Here is one take about senna in pregnancy from NIH (I omitted the footnote numbers, but on the site they lead to links): https://www.ncbi.nlm.nih.gov/pmc/articles/PMC3418980/

    Stimulant laxatives … Senna does not appear to be associated with increased risk of malformations and is not readily absorbed systemically. However, women might experience unpleasant side effects such as abdominal cramps with the use of stimulant laxatives. Similar to osmotic laxatives, prolonged use might theoretically lead to electrolyte imbalances.

    So what Amber Rose is talking about is constipation. “Sluggish, blahhh feeling” is not a clear symptom, but “feel freaking good again” is sounding a little like “yay, I finally p o o p e d!”

  • guerillasurgeon

    Ah, the famous “If it’s natural it must be safe” fallacy. Somebody should put a name to that if there isn’t one already.

  • Friend

    Thank heaven, the Eat More Cadmium Society is working toward the goal you articulate.

    /sarc

  • Shan

    Some questions:

    1) Detox what? Seriously, name one toxin this tea gets rid of that the body can’t handle on its own. Just one.
    2) “Flat Belly” is not a name you want associated with desired pregnancy. What person thought this was a good idea…I mean besides the folks wanting money.
    3) Is this actually a subtle means to give women an “alt medicine” means of inducing abortion? I mean, considering the laws passed in places like Alabama and Ohio, perhaps my points above about “Flat Belly Pregnancy Detox Tea” is a subversive advertisement to help pregnant women gain a “flat belly” by “detoxing” the condition that causes it…all with the wink and nod that it’s totally safe.

    I really doubt it’s that, but it’d be hella clever if that’s the case. I just hate the idea of women who want their pregnancy taking this thinking it is actually safe.

  • Shan

    Yup, it’s as natural as botulism!

  • Katie Joy

    Senna is not in this tea.

  • Nicole Viterna

    My quote was used in this article and do not appreciate it being presented without my name.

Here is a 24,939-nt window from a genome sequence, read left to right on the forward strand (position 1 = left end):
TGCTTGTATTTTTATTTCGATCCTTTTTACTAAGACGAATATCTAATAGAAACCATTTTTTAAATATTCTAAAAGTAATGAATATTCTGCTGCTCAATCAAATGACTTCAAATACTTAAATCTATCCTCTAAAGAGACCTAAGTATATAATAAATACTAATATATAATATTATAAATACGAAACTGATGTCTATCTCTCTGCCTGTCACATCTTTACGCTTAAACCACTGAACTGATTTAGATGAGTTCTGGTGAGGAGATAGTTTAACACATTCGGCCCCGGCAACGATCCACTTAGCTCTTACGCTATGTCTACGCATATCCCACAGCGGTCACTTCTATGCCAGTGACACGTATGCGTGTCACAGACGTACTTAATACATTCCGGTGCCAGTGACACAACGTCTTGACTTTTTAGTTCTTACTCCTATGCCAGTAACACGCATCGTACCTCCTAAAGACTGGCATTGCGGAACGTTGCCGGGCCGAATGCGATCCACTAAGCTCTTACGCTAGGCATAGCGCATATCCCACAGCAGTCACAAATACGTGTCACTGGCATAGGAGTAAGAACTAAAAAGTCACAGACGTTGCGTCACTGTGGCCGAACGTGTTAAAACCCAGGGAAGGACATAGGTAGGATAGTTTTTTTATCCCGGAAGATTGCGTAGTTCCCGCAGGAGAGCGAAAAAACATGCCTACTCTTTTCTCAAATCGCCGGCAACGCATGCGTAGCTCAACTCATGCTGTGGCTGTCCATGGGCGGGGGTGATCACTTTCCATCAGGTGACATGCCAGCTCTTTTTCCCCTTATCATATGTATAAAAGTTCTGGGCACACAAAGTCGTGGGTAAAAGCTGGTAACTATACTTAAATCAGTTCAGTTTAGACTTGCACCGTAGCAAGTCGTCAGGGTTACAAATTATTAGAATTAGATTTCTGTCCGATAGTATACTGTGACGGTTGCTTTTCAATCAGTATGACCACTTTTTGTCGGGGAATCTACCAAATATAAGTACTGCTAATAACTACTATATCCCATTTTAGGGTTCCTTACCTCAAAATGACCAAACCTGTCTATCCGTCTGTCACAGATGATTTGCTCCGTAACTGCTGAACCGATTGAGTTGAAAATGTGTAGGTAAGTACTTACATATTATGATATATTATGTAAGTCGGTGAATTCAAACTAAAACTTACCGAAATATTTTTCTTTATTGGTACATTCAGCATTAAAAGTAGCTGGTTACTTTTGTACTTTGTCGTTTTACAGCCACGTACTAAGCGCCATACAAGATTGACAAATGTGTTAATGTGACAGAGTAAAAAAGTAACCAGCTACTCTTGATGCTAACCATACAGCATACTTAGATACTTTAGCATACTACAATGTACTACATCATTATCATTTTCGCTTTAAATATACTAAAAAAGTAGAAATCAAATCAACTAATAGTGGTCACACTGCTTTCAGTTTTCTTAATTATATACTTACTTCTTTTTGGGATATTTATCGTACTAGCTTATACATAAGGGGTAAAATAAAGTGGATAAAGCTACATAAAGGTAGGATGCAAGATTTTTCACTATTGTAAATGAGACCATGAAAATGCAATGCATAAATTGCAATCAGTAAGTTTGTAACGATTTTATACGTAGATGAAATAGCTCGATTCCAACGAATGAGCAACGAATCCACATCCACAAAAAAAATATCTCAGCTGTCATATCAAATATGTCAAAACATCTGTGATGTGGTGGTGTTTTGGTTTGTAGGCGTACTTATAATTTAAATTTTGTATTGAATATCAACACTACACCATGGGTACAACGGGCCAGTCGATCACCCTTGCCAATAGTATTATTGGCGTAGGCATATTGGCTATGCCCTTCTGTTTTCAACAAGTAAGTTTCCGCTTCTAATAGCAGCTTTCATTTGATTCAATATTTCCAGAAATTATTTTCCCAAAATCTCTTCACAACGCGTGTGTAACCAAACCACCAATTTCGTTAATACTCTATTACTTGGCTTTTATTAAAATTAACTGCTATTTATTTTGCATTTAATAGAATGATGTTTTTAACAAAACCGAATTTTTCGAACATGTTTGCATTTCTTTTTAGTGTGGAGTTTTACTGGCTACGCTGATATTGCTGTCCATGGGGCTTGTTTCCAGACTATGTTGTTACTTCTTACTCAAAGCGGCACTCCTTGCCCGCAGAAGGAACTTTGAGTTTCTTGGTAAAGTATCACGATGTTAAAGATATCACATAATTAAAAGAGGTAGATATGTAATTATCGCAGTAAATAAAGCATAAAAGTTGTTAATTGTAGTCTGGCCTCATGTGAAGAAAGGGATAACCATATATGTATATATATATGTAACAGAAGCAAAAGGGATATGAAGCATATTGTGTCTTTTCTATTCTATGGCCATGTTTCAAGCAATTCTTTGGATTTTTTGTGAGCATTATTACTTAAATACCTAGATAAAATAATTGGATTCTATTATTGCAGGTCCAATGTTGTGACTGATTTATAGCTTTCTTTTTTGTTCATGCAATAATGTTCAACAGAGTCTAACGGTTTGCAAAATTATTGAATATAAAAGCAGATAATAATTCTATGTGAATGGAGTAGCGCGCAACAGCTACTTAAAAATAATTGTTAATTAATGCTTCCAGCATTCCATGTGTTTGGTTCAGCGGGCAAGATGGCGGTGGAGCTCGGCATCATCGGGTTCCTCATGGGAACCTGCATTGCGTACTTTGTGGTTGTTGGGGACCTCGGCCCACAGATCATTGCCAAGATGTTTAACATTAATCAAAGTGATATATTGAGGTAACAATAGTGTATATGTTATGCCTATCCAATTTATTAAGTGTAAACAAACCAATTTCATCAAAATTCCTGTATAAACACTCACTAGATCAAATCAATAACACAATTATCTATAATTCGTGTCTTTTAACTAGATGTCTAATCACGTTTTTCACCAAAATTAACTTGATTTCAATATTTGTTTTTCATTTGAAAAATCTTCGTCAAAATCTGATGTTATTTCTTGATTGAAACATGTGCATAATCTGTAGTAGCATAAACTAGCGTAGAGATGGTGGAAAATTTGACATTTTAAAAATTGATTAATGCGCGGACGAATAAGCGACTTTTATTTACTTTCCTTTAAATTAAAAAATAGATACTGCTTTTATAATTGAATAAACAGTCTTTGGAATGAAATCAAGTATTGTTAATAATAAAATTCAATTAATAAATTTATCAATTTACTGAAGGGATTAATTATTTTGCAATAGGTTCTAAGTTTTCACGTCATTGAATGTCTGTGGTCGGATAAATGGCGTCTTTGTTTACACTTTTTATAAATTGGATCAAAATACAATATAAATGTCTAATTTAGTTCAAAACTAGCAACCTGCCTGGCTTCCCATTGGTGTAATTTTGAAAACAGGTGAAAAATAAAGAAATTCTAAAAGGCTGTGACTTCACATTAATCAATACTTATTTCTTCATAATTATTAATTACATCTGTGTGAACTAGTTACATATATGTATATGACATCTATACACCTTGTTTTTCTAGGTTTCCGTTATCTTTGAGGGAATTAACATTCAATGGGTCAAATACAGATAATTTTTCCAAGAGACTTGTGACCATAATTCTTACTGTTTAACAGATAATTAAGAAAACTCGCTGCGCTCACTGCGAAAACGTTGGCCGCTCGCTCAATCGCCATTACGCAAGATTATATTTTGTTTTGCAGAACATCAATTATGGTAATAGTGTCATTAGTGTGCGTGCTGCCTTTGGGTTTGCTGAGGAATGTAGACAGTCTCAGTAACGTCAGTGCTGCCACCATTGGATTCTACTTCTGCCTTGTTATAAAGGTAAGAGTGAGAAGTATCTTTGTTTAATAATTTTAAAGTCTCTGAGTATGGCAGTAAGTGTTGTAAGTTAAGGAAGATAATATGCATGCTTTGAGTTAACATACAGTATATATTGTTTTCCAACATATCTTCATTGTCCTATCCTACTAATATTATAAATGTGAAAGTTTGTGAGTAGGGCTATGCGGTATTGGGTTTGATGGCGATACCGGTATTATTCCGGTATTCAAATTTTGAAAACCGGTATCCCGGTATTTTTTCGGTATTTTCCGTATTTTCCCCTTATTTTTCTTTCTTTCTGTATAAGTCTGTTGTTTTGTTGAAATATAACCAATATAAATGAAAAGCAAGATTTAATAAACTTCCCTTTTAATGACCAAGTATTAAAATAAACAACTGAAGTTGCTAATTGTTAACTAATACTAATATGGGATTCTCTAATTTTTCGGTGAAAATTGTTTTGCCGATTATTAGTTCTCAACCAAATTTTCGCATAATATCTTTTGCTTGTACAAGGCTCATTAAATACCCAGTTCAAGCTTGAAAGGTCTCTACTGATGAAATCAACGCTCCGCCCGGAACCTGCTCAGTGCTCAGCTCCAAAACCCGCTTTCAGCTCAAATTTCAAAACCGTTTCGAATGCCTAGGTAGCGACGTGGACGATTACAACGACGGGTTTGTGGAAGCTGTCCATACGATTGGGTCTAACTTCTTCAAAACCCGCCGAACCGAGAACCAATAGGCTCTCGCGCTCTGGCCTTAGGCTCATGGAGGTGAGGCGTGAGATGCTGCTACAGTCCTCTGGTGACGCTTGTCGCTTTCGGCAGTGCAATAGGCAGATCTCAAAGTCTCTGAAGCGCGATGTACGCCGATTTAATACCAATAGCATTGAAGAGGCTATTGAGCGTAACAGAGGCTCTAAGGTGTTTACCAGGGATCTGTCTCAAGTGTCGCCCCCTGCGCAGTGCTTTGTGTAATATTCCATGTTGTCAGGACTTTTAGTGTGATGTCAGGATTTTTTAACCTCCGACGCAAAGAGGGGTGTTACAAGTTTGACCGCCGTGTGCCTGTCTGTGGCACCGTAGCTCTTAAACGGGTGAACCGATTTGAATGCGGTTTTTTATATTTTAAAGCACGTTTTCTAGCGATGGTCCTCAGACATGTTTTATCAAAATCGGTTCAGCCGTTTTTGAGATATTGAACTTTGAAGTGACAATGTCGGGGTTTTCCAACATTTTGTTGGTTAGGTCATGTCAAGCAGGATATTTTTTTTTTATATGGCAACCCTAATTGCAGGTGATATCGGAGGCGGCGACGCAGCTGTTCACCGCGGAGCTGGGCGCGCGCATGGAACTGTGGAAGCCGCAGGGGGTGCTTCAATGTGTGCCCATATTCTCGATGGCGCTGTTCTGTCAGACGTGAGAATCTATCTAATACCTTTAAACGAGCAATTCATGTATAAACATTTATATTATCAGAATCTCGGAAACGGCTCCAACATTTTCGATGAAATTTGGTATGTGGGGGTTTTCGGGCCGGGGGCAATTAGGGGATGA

• Zetopan

    And arsenic as well!! Double plus good for you.*

    *Normal testimonials not available due to a severe shortage of end users.

  • phatkhat

    $39 for a box of TEA??? And none of the ingredients are particularly pricey alone. LOL. Get some ginger tea by Yogi or Celestial Seasonings for your nausea at the grocery store. Cost around $5.

  • it’s pretty obscene. Hell go buy a bottle of ginger ale for $2

  • Friend

    Only if it’s pitched by a beauty influencer.

  • right then it will cost $35

  • John Evans

    It’s just called the naturalistic fallacy.

  • phatkhat

    What word in my other post triggered the censor. I can’t figure that one out.

  • trinity91

    If it was truly trying to be a subtle way of inducing miscarriage there are far better herbs to put in there. Red raspberry leaf, penny royal, parsley, and rosemary all come to mind.
    As it is rose hips are in the “we don’t know if this could possibly cause any kind of problem” camp. It would not be the best answer to subtly try to induce a miscarriage, and it would honestly not be very effective at it either.

  • trinity91

    most gingerales do not actually have any real ginger in them though. Honestly the real response to pregnancy nausea is a combination of unisom and vitamin B6 (an extended release version of which is available in the US by prescription under the brand name diclegis) as the first thing to try and then either zofran or reglan if that doesn’t work.